Satellites cast into low Earth orbit by Elon Musk's rocket company, SpaceX, are disrupting astronomy research due to the vehicles' brightness in night skies – and the problem could get much worse unless design changes are made.
SpaceX last month launched another 60 Starlink satellites on the back of a Falcon 9 rocket. They are intended to become part of a mesh network designed to deliver broadband to underserved areas across the world.
There are about 120 orbiting Earth today, but there could be as many as 12,000 in the next few years.
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While Starlink promises to solve broadband speed and latency issues in rural areas in North America, the satellites are already causing interference for astronomy scientists across the globe because of their brightness.
NewScientist reported that astronomers complained after the initial batch of 60 satellites were launched in May that they were extremely bright.
While the fleet is small now, the astronomers are concerned that Musk's plans for several thousand broadband-beaming Starlink satellites could become a real problem for space imaging in the near future.
A key observation point affected by Musk's satellites is the Cerro Tololo Inter-American Observatory (CTIO), home to the Southern Astrophysical Research (SOAR) and Gemini telescopes, which are located in the foothills of the Andes, 7,241 feet (2,200 meters) above sea level.
"I am in shock," wrote CTIO astronomer Clara Martinez-Vazquez on Twitter in November, referring to the Starlink satellites. "Our DECam exposure was heavily affected by 19 of them," she tweeted. "The train of Starlink satellites lasted for over five minutes."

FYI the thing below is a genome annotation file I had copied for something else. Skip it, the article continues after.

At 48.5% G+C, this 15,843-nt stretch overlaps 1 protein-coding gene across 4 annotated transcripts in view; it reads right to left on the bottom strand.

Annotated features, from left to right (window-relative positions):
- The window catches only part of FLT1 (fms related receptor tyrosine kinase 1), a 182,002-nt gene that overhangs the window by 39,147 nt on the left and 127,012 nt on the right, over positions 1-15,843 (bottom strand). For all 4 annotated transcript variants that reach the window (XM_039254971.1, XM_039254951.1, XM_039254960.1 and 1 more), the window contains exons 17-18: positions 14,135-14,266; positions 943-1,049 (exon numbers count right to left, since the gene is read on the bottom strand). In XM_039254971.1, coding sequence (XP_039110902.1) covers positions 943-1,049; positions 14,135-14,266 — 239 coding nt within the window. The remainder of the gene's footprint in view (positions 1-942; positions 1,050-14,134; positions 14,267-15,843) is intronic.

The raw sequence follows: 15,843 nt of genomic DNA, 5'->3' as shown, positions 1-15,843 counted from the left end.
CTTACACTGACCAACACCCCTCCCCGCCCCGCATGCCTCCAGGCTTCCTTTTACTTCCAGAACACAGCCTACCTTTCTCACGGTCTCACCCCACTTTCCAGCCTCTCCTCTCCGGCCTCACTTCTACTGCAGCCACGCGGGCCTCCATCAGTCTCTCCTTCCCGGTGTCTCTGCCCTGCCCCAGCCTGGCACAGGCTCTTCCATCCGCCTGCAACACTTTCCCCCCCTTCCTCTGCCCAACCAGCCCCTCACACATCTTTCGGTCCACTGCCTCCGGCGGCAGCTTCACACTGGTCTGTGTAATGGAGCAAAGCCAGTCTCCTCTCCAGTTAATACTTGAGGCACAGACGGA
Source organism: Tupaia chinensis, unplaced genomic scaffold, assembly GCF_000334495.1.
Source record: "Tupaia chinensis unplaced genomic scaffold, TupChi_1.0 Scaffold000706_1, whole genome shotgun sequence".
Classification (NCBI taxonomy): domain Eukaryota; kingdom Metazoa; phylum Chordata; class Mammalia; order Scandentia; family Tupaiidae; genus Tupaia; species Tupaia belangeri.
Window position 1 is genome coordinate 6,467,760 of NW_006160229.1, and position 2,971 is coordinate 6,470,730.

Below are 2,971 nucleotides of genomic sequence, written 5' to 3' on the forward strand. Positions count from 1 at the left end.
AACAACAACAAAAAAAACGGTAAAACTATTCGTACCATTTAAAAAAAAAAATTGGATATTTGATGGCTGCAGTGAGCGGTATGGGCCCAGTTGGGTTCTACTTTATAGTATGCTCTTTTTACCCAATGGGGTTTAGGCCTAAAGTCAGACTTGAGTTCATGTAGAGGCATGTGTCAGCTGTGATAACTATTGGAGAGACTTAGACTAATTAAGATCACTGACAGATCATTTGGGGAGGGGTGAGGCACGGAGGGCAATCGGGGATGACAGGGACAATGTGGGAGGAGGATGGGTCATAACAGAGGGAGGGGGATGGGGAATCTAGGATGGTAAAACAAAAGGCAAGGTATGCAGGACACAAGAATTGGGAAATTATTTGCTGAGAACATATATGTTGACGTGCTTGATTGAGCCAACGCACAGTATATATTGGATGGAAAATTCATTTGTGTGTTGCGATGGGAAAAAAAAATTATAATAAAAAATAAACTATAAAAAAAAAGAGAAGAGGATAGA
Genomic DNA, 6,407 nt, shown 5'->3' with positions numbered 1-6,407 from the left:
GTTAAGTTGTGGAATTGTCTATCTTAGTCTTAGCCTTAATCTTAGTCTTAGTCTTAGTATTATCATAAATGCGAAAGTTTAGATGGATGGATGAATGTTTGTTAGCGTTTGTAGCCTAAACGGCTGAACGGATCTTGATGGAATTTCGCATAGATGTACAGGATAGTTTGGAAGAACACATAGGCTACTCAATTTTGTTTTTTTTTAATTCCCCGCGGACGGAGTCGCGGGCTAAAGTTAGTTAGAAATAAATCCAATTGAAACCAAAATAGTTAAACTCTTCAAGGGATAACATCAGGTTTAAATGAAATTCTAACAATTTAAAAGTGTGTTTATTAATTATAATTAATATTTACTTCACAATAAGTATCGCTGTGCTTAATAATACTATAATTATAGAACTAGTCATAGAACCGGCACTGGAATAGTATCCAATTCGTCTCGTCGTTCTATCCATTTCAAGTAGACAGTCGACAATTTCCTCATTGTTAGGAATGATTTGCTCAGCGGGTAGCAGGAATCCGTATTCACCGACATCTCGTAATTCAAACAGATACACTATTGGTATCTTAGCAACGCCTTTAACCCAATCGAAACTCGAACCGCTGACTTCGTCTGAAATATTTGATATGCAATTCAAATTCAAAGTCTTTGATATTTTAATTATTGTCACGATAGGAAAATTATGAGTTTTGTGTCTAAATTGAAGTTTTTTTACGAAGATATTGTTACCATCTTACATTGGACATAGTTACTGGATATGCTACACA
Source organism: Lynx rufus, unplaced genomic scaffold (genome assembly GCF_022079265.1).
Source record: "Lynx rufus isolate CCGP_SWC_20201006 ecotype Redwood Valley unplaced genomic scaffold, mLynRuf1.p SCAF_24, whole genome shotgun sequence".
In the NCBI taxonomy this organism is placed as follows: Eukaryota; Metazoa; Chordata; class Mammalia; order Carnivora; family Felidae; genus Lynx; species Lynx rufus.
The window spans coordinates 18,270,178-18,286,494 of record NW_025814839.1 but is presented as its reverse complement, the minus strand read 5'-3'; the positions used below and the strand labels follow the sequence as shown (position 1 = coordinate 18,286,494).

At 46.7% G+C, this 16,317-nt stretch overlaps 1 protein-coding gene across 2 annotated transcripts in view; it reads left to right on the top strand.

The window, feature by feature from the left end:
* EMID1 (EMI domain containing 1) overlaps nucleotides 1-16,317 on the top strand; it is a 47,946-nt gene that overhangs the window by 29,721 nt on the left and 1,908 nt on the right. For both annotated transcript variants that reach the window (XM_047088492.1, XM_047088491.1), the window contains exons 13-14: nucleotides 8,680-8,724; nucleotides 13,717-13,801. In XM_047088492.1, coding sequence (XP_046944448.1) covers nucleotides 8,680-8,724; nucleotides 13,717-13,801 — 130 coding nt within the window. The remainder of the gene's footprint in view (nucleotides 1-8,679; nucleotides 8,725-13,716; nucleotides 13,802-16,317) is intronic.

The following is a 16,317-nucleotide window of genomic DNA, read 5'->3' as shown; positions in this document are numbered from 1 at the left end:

The Association of Universities for Research in Astronomy (AURA) in November issued a statement about the interference it expects Starlink satellites to cause for the Large Synoptic Survey Telescope (LSST), which is under construction in Chile and expected to begin imaging the sky in 2022. The LSST will be used to detect near-Earth asteroids.
The LSST team estimates that "nearly every exposure within two hours of sunset or sunrise would have a satellite streak". In summer, it could have a massive affect on the telescope's ability to observe the sky during twilight.
"Detection of near-Earth asteroids, normally surveyed for during twilight, would be particularly impacted. Dark energy surveys are also sensitive to the satellites because of streaks caused in the images. Avoiding saturation of streaks is vital," the group warned.
AURA has also posted two time-lapse videos that demonstrate the impact Starlink satellites are having on observability of space from Earth.
SpaceX says it is taking the astronomers concerns seriously. Per Spacenews.com, SpaceX chief operating officer Gwynn Shotwell said the next batch of Starlink satellites will have a "coating on the bottom", but added that it's not known whether the fix will solve the brightness problem.
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Shotwell said SpaceX will launch 60 satellites every two to three weeks for the next year to deliver global coverage by around mid-2020.
Elon Musk has said Space X needs about 400 satellites to provide "minor" coverage and 800 for "moderate" coverage of North America.
The rocket company will be able to launch a global Starlink satellite broadband service after 24 additional launches, at which point the North American service is scheduled to be available. With 30 launches, SpaceX would have 1,800 Starlink satellites.